While both the bulk interception regime and the regime for obtaining communications data from communications service providers were deemed to have violated Article 10 of the Convention (the right to freedom of expression and information,) as the judges found there were insufficient safeguards in respect of confidential journalistic material.The complaints in this case were lodged prior to the UK legislating for a new surveillance regime, the 2016 Investigatory Powers Act, so in coming to a judgement the Chamber was considering the oversight regime at the time (and in the case of points 1 and 3 above that’s the Regulation of Investigatory Powers Act 2000).Nor is it the only UK surveillance legislation judged to fall foul on that front.A few years ago UK judges agreed with a similar legal challenge to emergency surveillance legislation that predates IPA — ruling in 2015 that DRIPA was unlawful under human rights law.Among the most controversial elements of the IPA is a requirement that communications service providers collect and retain logs on the web activity of the digital services accessed by all users for 12 months; state power to require a company to remove encryption, or limit the rollout of end-to-end encryption on a future service; and state powers to hack devices, networks and services, including bulk hacking on foreign soil.In April this shiny new surveillance regime was also dealt a blow in UK courts — with judges ordering the government to amend the legislation to narrow how and why retained metadata could be accessed, giving ministers a deadline of November 1 to make the necessary changes.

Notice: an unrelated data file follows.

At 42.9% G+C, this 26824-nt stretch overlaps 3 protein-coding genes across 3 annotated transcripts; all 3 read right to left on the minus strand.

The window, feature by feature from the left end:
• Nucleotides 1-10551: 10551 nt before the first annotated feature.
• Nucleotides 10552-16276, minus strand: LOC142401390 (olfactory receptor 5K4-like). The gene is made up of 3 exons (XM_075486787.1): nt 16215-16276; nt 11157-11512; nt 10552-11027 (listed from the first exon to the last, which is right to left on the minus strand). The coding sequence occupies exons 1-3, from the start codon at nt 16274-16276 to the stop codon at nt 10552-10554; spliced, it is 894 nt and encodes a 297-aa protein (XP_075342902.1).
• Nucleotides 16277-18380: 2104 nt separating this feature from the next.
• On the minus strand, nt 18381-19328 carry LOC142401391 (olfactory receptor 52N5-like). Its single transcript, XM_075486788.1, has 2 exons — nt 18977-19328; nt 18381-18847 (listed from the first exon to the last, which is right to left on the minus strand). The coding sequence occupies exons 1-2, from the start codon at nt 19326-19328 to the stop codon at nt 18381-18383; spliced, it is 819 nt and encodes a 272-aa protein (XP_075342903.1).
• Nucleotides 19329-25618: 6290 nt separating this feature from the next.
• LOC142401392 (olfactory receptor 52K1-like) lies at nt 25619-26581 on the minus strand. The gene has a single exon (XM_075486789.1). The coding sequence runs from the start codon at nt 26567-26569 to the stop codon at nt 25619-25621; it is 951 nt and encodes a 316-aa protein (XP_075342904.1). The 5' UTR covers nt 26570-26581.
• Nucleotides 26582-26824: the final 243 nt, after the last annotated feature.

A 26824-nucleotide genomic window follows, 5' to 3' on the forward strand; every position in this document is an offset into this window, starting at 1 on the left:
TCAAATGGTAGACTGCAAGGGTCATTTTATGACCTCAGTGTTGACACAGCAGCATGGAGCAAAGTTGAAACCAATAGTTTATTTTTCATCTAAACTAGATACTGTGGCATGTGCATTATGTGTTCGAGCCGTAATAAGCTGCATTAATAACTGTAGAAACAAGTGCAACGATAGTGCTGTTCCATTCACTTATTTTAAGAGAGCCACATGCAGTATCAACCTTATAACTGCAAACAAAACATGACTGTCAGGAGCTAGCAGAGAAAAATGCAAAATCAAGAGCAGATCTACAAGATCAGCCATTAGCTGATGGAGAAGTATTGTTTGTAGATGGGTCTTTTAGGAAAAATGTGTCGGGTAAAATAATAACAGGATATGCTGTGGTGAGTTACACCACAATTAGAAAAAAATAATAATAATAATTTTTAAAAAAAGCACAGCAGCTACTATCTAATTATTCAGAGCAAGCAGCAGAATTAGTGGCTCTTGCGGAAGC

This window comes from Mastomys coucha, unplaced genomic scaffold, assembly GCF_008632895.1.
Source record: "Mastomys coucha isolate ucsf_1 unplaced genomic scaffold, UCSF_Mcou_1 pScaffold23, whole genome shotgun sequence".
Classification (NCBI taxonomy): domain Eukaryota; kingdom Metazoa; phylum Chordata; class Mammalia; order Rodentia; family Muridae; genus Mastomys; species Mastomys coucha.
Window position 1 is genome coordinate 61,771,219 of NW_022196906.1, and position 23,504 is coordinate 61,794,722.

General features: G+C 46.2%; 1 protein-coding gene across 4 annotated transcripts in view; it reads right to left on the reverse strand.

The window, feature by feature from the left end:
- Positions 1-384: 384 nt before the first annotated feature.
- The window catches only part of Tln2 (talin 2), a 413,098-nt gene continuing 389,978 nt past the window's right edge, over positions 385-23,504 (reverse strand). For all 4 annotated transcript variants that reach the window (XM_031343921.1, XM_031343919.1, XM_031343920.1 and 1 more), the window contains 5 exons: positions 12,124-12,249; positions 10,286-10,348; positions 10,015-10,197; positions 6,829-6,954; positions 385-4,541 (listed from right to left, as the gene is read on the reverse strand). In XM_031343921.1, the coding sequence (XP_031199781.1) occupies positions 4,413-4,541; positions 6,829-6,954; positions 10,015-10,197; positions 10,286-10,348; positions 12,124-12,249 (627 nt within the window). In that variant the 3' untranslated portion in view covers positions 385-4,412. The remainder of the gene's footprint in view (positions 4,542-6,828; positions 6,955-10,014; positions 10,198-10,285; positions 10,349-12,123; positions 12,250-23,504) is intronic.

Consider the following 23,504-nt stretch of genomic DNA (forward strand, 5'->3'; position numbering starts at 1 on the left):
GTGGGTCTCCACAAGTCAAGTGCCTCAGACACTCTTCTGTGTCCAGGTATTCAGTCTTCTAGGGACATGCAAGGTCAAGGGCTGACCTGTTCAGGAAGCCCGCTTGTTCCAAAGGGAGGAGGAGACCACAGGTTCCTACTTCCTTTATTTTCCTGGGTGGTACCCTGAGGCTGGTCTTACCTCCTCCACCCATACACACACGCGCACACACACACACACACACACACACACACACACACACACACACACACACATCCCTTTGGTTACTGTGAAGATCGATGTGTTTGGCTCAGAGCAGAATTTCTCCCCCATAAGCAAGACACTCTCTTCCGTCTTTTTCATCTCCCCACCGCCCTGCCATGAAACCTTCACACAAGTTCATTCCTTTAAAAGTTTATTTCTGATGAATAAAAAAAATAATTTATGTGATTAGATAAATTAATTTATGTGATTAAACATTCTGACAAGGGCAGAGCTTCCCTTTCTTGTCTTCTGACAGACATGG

Senators Ron Wyden (D-OR) and Rand Paul (R-KY) have sent a letter [PDF] to the NSA's inspector general asking him to look into the agency's torching of metadata for hundreds of millions of phone calls."We write to request that you conduct an investigation into the circumstances surrounding, and any systemic problems that may have led to, the deletion by the National Security Agency (NSA) of certain call detail records (CDRs) collected from telecommunications service providers pursuant to Title V of the Foreign Intelligence Surveillance Act (FISA)," the letter begins.That deletion was announced back in June, one month after the spy agency revealed in a "statistical transparency report" [PDF] that it had collected 534 million call details in 2017, a tripling of the number from the previous year.The NSA blamed "technical irregularities" for the receipt and storing of an unspecified amount of phone call data, and said that, since it was not possible to discern between legitimately and illegally gathered details, it was going to "delete all CDRs acquired since 2015."Section 215 is particularly controversial, because despite the F in FISA standing for Foreign, it can and has been used to indiscriminately vacuum up metadata on people in the US, which arguably violates their Fourth Amendment protections against warrantless search.Stand up and be discounted
President Trump’s new Supreme Court nominee will face more scrutiny for his ideological leanings around issues like abortion than his thoughts on tech, but we do know a bit about the latter.On Monday, Trump nominated Brett Kavanaugh to fill the seat that opened when Justice Anthony Kennedy announced his retirement in late June.Kavanaugh, who previously clerked for Kennedy, was appointed to the Washington D.C.Circuit Court of Appeals in 2003 by former president George W. Bush and eventually confirmed in 2006.As future digital privacy cases wend their way toward the Supreme Court, Kavanaugh’s stated views on the NSA’s spying program could prove relevant.In 2015, Kavanaugh sided in favor of the NSA’s warrantless bulk collection of phone metadata, issuing strong support for the controversial practice and categorizing its collection as a “special need” that eclipses personal privacy concerns.